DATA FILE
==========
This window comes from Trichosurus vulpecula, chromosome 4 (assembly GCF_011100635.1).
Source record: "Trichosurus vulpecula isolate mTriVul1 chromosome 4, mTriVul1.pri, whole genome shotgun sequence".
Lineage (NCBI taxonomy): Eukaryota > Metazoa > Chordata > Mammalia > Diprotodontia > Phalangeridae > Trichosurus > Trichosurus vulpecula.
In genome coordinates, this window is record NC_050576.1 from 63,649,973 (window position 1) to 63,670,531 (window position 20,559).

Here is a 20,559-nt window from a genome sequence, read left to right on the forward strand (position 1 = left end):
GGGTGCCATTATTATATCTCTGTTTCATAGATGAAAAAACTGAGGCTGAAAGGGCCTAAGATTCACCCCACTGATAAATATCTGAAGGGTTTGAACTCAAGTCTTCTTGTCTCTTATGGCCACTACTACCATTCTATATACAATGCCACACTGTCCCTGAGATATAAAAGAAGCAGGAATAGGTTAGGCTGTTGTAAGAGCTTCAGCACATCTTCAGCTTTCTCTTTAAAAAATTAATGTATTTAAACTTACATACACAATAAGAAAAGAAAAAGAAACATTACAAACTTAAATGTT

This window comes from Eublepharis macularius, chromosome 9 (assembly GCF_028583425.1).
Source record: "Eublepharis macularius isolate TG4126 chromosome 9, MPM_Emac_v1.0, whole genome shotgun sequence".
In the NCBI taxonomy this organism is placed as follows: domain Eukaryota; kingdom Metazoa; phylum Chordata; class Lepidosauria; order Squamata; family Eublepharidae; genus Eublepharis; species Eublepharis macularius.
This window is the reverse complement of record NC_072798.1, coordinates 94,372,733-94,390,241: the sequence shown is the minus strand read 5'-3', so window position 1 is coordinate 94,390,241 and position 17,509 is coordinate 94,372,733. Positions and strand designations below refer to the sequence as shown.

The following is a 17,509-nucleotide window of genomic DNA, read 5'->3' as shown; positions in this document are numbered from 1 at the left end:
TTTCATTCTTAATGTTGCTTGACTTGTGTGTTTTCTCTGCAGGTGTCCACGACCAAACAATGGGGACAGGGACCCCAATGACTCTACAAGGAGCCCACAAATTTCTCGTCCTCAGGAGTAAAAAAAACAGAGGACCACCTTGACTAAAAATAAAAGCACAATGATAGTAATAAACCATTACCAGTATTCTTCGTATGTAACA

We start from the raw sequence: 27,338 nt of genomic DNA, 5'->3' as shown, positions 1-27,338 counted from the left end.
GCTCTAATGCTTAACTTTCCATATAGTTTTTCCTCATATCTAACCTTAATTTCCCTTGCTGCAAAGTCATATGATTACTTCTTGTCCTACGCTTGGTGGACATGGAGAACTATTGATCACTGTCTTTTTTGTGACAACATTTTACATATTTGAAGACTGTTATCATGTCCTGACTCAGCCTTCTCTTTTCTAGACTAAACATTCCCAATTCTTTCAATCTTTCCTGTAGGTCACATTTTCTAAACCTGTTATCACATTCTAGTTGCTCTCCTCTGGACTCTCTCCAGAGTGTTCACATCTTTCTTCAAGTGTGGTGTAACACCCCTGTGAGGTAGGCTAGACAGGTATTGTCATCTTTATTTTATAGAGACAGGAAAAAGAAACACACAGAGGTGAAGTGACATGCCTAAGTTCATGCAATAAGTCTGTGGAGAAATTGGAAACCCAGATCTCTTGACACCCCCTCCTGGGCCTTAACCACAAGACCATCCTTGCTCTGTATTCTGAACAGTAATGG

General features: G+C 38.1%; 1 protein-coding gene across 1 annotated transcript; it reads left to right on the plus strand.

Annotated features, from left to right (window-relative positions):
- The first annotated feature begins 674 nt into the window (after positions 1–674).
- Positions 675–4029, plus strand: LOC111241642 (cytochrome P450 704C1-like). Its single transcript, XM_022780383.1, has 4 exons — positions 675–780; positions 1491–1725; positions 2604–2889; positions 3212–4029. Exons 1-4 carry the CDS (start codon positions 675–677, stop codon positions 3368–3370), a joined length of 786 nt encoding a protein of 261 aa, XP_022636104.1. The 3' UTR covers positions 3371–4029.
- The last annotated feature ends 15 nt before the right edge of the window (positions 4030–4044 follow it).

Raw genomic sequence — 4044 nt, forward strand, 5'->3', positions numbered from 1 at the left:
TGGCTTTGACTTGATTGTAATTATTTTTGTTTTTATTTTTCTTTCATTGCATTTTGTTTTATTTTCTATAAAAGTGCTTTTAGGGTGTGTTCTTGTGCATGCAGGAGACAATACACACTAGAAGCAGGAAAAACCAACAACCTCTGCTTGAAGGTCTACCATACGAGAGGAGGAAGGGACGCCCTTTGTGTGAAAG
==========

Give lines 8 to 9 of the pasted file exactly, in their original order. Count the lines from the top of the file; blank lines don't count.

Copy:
Source record: "Eublepharis macularius isolate TG4126 chromosome 9, MPM_Emac_v1.0, whole genome shotgun sequence".
In the NCBI taxonomy this organism is placed as follows: domain Eukaryota; kingdom Metazoa; phylum Chordata; class Lepidosauria; order Squamata; family Eublepharidae; genus Eublepharis; species Eublepharis macularius.